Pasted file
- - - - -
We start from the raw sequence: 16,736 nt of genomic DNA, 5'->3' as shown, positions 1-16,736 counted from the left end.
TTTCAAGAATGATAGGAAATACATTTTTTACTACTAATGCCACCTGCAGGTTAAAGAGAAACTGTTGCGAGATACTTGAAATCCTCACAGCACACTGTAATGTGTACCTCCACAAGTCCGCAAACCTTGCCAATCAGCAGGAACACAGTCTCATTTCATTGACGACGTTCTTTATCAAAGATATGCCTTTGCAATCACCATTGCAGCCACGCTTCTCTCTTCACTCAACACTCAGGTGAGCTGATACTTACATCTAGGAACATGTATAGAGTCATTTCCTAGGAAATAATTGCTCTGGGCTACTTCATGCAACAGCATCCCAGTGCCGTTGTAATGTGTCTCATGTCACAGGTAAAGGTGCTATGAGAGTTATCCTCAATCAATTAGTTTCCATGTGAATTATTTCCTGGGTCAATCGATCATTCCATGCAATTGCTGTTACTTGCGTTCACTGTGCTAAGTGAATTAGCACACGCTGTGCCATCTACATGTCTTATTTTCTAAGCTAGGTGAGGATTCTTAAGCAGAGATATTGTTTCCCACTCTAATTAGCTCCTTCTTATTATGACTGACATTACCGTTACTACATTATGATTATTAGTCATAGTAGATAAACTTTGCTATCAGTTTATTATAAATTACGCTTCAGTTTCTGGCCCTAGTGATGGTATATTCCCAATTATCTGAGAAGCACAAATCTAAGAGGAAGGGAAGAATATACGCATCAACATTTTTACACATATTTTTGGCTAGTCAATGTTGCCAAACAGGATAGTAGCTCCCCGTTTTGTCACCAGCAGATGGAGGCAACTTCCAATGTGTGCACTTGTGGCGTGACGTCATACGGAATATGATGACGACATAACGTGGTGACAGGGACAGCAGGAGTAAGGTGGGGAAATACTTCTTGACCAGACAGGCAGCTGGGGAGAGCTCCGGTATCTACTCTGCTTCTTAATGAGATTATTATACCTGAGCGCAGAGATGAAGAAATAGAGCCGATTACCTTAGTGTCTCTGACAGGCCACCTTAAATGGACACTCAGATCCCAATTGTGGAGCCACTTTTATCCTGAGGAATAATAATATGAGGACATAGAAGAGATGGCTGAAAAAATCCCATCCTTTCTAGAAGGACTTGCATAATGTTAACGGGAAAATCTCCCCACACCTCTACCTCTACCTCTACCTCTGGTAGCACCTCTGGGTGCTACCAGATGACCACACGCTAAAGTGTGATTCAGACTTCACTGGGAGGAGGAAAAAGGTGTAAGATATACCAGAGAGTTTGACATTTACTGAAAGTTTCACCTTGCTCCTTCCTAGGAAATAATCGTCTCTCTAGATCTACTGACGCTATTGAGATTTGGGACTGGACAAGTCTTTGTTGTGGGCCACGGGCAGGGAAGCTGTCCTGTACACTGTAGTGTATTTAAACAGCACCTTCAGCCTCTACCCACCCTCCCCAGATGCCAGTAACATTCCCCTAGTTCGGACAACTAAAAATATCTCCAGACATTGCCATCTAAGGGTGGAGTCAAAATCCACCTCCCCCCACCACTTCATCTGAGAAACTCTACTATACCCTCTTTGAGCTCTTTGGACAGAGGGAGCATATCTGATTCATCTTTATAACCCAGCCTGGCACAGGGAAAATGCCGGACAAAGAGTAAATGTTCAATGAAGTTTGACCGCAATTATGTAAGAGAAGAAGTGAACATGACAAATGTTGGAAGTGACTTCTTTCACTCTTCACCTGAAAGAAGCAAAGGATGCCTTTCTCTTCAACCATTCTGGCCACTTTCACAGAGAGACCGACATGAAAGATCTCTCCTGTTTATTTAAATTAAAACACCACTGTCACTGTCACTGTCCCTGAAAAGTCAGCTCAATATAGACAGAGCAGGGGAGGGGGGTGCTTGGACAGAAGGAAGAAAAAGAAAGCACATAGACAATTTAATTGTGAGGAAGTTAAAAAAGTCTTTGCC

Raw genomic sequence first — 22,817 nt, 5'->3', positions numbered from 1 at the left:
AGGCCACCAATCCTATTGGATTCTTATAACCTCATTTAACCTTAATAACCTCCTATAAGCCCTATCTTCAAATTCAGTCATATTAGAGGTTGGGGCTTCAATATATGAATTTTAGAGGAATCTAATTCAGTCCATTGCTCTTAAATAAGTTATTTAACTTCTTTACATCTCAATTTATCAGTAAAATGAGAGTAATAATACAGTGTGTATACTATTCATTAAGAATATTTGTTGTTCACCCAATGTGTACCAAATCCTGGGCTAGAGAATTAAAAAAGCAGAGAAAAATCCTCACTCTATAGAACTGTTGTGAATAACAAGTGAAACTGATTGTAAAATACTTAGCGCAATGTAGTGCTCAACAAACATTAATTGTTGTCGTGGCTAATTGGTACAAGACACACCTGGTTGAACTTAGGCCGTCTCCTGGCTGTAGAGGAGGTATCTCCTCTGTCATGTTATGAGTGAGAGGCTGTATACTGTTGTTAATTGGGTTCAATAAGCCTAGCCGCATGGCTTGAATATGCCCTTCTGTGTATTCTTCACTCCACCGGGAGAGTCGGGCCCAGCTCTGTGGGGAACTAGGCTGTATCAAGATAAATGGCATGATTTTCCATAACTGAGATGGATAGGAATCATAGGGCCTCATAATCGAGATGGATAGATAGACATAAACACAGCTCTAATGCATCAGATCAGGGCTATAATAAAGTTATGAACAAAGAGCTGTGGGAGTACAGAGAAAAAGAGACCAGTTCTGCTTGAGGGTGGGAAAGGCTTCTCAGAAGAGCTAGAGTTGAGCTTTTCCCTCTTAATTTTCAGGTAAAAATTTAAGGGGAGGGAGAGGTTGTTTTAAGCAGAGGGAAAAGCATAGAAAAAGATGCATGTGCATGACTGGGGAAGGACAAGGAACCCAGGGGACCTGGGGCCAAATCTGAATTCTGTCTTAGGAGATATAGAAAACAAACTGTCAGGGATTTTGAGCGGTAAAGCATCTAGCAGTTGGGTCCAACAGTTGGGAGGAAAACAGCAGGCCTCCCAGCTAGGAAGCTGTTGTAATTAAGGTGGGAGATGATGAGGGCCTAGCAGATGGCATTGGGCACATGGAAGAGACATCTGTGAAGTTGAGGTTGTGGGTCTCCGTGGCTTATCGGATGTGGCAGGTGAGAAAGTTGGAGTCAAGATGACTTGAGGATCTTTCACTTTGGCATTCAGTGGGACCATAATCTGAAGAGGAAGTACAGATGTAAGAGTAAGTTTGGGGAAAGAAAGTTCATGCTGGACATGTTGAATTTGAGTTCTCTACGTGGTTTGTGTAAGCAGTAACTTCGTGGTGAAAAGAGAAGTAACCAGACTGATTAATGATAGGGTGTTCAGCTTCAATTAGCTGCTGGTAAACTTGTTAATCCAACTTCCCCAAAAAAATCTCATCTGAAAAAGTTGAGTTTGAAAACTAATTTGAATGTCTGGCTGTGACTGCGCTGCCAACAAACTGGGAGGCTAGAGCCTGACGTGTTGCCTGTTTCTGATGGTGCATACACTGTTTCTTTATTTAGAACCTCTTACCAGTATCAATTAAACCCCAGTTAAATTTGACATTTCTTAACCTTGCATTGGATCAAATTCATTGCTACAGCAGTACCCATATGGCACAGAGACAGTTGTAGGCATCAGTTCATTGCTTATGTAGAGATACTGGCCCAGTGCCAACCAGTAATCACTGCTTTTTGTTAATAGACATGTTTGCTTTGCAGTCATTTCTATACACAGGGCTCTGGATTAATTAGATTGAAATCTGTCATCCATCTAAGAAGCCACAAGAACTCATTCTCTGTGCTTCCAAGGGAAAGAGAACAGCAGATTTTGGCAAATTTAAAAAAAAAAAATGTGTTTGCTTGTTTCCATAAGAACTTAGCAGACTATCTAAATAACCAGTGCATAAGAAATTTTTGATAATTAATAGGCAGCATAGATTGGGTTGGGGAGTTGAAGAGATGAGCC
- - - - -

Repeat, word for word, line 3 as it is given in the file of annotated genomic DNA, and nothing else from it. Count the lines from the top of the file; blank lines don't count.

Raw genomic sequence first — 22,817 nt, 5'->3', positions numbered from 1 at the left: